Optimism and Daily Challenges: The Leaders of a Rural Oklahoma FQHC on Revenue Cycle Management | Healthcare Informatics Magazine | Health IT | Information Technology Skip to content Skip to navigation

Optimism and Daily Challenges: The Leaders of a Rural Oklahoma FQHC on Revenue Cycle Management

January 4, 2018
by Mark Hagland
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The leaders of a rural Oklahoma FQHC share their perspectives on revenue cycle management issues

Central Oklahoma Family Medical Center (COFMC) is a federally qualified health center (FQHC) in south-central Oklahoma, with two locations, in the towns of Konawa and Ada, located about 90 minutes southeast of Oklahoma City, near the Texas state line.

Like the leaders of other FQHCs, the three physicians, five mid-level practitioners, three licensed clinical social workers, and all the other members of the 75-member staff at COFMC, are deeply committed to their 6,000-some patients and to the two isolated rural communities in which they deliver care. That said, the economics of FQHC operations, with increasingly straitened finances and manifold regulatory requirements, are as challenging as ever.

It is in that context that Central Oklahoma Family Medical Center’s leaders turned to the Richardson, Texas-based Aprima Medical Software as a partner in the area of revenue cycle management (RCM), in February 2017.  Since that time, the organization has outsourced its RCM functions to Aprima.

Late last year, Memory Coker, L.P.N., COFMC’s chief administrative officer, and Charlie Vest, its chief financial officer, spoke with Healthcare Informatics Editor-in-Chief Mark Hagland, regarding the policy, payment, and RCM challenges facing their organization, and their work to put the FQHC on a firm financial footing. Below are excerpts from that interview.

Can you share with me some of the core challenges and opportunities facing your organization, in the revenue cycle management arena?

Charlie Vest: The challenge is the unknown. Seventy percent of our federal grant could be cut by the end of the year. That grant came from the ACA [Affordable Care Act]; the funding is set to expire—it’s the same one that was set to expire Sep. 30, with CHIP [the Children’s Health Insurance Program]. HRSA [the federal Health Resources & Services Administration], our governing agency, had money until January. Thus far, the funding has not been reinstated; so if Congress doesn’t come up with something by January, the total $5.1 billion allocated to everyone, will be cut by 70 percent. Our grant makes up about 20-25 percent of our budget.

Charlie Vest

So you’re potentially facing a 13-15-percent cut to your budget?

Yes, that’s correct.

So what are the key things you need to do, as an FQHC, in terms of revenue cycle management, in order to keep your organization operating effectively?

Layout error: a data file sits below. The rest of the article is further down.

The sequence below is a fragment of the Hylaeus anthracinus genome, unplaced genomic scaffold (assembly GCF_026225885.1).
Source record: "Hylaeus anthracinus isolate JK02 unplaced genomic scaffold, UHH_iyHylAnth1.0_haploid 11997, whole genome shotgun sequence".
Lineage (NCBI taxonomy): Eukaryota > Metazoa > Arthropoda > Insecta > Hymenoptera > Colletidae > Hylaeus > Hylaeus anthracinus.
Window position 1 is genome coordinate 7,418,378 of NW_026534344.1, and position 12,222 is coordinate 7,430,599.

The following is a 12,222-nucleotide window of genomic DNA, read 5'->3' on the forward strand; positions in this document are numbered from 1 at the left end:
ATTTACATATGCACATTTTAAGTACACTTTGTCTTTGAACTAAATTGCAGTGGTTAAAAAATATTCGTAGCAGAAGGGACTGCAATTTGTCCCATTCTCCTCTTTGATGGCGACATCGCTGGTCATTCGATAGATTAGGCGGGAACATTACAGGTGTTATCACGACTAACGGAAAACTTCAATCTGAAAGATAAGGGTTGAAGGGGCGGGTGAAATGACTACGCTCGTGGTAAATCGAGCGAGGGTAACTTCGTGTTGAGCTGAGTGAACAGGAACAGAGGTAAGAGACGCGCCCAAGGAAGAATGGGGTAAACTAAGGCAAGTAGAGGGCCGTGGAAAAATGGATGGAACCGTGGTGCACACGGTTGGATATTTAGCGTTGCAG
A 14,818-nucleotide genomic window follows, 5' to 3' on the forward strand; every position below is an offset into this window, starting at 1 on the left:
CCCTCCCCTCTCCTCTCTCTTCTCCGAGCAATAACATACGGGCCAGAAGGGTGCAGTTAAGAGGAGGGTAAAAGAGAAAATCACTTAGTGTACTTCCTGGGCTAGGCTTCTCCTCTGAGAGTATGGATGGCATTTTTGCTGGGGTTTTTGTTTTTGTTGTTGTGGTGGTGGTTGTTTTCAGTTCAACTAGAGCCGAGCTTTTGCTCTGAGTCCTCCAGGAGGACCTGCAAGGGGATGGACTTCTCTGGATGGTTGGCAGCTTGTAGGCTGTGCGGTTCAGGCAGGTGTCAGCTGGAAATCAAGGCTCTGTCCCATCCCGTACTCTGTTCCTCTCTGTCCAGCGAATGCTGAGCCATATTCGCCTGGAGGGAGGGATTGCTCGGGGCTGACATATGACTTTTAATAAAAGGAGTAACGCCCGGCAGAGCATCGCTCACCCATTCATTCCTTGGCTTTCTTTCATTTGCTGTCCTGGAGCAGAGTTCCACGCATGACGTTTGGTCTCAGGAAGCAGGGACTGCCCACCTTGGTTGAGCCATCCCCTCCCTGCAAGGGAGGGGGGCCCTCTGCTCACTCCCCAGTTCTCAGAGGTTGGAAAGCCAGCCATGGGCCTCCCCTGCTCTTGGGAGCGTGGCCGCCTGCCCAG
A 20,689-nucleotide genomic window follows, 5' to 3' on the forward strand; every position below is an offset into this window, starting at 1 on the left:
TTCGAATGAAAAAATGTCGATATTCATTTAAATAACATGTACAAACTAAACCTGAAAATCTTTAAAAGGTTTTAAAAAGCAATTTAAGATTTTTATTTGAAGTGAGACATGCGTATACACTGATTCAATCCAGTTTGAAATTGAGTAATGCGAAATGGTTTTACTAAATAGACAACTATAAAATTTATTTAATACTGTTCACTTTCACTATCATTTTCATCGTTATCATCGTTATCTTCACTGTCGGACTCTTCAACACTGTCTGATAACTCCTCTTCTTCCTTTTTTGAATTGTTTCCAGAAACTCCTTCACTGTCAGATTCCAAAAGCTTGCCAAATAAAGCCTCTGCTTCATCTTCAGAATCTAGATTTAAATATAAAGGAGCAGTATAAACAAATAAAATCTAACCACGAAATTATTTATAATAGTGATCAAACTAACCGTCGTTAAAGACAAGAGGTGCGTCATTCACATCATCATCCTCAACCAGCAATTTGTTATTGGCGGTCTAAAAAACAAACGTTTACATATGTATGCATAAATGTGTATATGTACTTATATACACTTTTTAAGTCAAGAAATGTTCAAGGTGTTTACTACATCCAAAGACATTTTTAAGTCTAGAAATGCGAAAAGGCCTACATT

It’s all about timing. It all has to be quick. I can’t have bills set out for months. If we can get a clean claim out and get paid in 14 days, that’s very important. The providers have to finish their notes in a timely way so that we can get a claim out quickly. So we switched from NextGen to Aprima EHR [electronic health record] in November 2014. We had Synergy Billing. And in February, we switched to Aprima Billing. And that’s been very helpful for us; they know their own EHR; they’ve been able to streamline our process, to get the claims out the door and to lower our days in AR. You’re right, I don’t have excess cash sitting in the bank for a rainy-day fund. We have to pay our bills.

Can you share what your days in accounts receivable were then, and what they are now?

So in April 2017, they were 40 days. Now, they are 30.

That’s significant.

Yes. Since Aprima has taken over, we’ve had a ten-day drop in our AR. And that correlates to our monthly working capital. We went from 1.014 month’s [reserves] in working capital in April to 1.5. So we’re starting to get cash in the bank, to plan for expansion, etc. We’re getting some cash on hand, finally, instead of having a bad month and figuring we’re toast.

Every clinician has to play their part to document quickly and well, in order for all of this to work, correct?

Yes, that’s right. We’d like their notes to be done by the end of the next day. We really don’t have much of a problem with that. Aprima RCM has done an audit of our charts, to let Memory educate the providers.

Memory Coker: The audit actually went very well. Our finance department did an audit of one provider so far, that looked at their documentation versus their E&M coding, and found the documentation was in very good support of that coding. As Charlie said, we usually do require that their notes be done within 24 hours after a visit, but 98 percent of the time, all the providers have their notes complete and ready for billing by the end of the day of service. That’s a testament to their efficient use of the EHR.

Memory Coker, L.P.N.

The EHR is user-friendly?

It is user-friendly, yes. And we had reviewed a lot of workflows and analysis as we were implementing and training for Aprima, and we did not have to change any of that workflow; it was easily customized to what the providers were doing; and that helped a lot.

If you had all the money in the world, what would you ideally like to do? And what can you do realistically?


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